She added that when passengers are delayed, flight attendants are also delayed, and these attendants are repeatedly tasked with resolving issues related to the flight.

“Whether it was because it was an issue with catering, or there were no blankets because we can’t get them due to pandemic resource issues, the onus is constantly on flight attendants to find solutions to problems,” she said.

Montgomery, president of the Southwest Flight Attendants Union, said protesters were demanding an end to the three- to four-day shifts in which some flight attendants sit on standby 24 hours a day. She said that attendants working these shifts may be called into work early in the morning or later in the evening, upsetting sleep patterns and leaving workers feeling anxious and exhausted.

She also said the union demanded compensation for hours worked outside of their original schedules and better access to meals during and outside working hours. The jets have dedicated storage to keep crew meals cool, but she said ice in those spaces tends to melt and soak into food. Flight attendants sometimes board flights after packing up to six days worth of food, given the time spent on flights, tight schedules and inconsistent hotel service.

“We have to pack all of our food,” she said. “We cannot get off the plane during the day to get food because there is no time between flights. And then when we arrive at a hotel, many times that hotel has already closed its restaurant business for the night.

Read: Complaints about air travel rise as airlines experience turbulence

A representative for Southwest said the airline did not expect any disruption in service. United did not respond directly to questions about whether the protests could alter staff negotiations.

“We’ve worked hard to reduce wait times for flight attendants to speak to a crew planner, including more hires and adding digital options for certain items,” a representative from United in a brief statement. In a follow-up, the rep added, “There was no impact on today’s operations.”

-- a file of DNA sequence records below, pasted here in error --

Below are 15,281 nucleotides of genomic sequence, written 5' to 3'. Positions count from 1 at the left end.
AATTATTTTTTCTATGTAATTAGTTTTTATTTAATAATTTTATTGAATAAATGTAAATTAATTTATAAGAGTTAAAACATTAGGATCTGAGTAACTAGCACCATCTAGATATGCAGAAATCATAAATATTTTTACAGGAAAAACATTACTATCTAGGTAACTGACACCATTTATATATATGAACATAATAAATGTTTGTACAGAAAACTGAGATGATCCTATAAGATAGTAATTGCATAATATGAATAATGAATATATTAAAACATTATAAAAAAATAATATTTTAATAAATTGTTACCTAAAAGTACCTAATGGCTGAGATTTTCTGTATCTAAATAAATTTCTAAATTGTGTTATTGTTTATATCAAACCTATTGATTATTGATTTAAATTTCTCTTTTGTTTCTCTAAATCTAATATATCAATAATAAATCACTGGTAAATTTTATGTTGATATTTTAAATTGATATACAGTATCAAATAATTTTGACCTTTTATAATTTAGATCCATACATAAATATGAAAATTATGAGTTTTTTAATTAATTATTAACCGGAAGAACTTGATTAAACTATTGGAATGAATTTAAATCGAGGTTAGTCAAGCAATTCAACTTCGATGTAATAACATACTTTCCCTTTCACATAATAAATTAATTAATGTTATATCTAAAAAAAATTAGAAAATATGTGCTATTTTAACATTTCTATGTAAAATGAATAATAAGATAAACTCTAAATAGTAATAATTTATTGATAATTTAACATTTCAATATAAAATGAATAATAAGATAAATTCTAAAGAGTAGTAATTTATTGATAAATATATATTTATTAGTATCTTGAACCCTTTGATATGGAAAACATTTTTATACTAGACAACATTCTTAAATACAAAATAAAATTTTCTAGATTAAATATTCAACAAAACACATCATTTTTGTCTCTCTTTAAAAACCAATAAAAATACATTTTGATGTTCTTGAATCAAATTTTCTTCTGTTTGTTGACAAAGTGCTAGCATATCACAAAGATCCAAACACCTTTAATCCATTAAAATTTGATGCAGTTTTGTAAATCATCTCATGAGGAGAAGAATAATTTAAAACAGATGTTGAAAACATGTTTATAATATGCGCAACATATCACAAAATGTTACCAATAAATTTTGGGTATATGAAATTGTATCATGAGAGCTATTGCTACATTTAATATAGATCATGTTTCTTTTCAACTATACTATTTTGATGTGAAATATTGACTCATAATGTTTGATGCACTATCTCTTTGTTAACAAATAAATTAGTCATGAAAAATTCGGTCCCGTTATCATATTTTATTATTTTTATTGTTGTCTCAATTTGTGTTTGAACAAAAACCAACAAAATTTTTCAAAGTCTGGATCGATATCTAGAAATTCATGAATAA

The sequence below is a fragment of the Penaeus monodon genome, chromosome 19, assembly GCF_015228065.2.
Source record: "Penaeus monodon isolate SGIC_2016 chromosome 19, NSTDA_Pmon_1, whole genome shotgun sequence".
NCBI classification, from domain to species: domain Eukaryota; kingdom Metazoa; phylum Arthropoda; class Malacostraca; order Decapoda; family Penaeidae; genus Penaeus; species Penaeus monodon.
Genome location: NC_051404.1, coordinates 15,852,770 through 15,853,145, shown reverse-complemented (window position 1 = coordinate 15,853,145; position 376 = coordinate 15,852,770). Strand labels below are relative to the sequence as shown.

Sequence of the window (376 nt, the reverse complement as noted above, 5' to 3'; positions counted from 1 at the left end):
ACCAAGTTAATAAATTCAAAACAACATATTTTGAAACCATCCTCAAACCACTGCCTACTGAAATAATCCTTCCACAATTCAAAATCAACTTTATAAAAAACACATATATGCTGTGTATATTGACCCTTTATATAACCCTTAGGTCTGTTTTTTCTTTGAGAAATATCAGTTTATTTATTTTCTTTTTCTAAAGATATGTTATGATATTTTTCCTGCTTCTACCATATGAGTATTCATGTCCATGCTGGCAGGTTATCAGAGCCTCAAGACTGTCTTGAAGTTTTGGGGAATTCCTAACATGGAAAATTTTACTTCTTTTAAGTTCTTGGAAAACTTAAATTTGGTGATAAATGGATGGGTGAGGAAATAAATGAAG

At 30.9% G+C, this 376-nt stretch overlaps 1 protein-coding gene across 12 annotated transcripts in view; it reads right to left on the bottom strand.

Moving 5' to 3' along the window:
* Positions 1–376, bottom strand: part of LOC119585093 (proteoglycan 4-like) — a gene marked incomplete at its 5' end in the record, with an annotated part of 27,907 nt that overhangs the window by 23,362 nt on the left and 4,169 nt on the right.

A day earlier, 1,000 cooks, bartenders, lounge workers and other workers from at least 84 food outlets and 30 contractors went on strike at San Francisco International Airport demanding a pay rise. These strikes continued until Tuesday.

The lines outside these outlets are longer. Stores that are open are staffed by managers. Travelers should plan to bring their own food, Unite Here Local 2, the union representing these workers, said Monday.

The union said most catering workers at the airport earned $17.05 an hour and hadn’t had a raise in three years. Their employers are proposing that workers contribute to the cost of health care, which employers are already doing. Anand Singh, the union’s president, said nine months of negotiations with the employers had failed.

See also: Fewer workers are union members, even as pandemic highlights poor working conditions

Some of these workers are employed directly by the outlets, while others are run by larger companies such as Compass Group PLC CPG,
+0.80%
and Flix. A representative for those employers did not immediately return a request for comment. The San Francisco Board of Supervisors convened a special hearing at San Francisco City Hall on Tuesday to discuss working conditions, wages and benefits at the airport.

Diana Gomez, 30, said she has had a full-time job at a restaurant in SFO since 2013 and a part-time job at another restaurant since 2018. She earns $17.35 and $18, respectively. hour at each job.

She said many airport catering workers work double shifts, like her. They are fighting not only for higher wages and to preserve their health care benefits, but also for better staffing levels, she said, adding that restaurants have not had enough staff since they had reduced at the start of the pandemic. Sometimes restaurants only have two employees for the entire shift, according to Gomez — so they cook and have to work on the register for eight hours.

Gomez, the breadwinner of her family which includes her husband and two children, said she is ready to strike for as long as it takes.

“We have to,” she said. “I hope the public will support us. I hope the restaurants will come.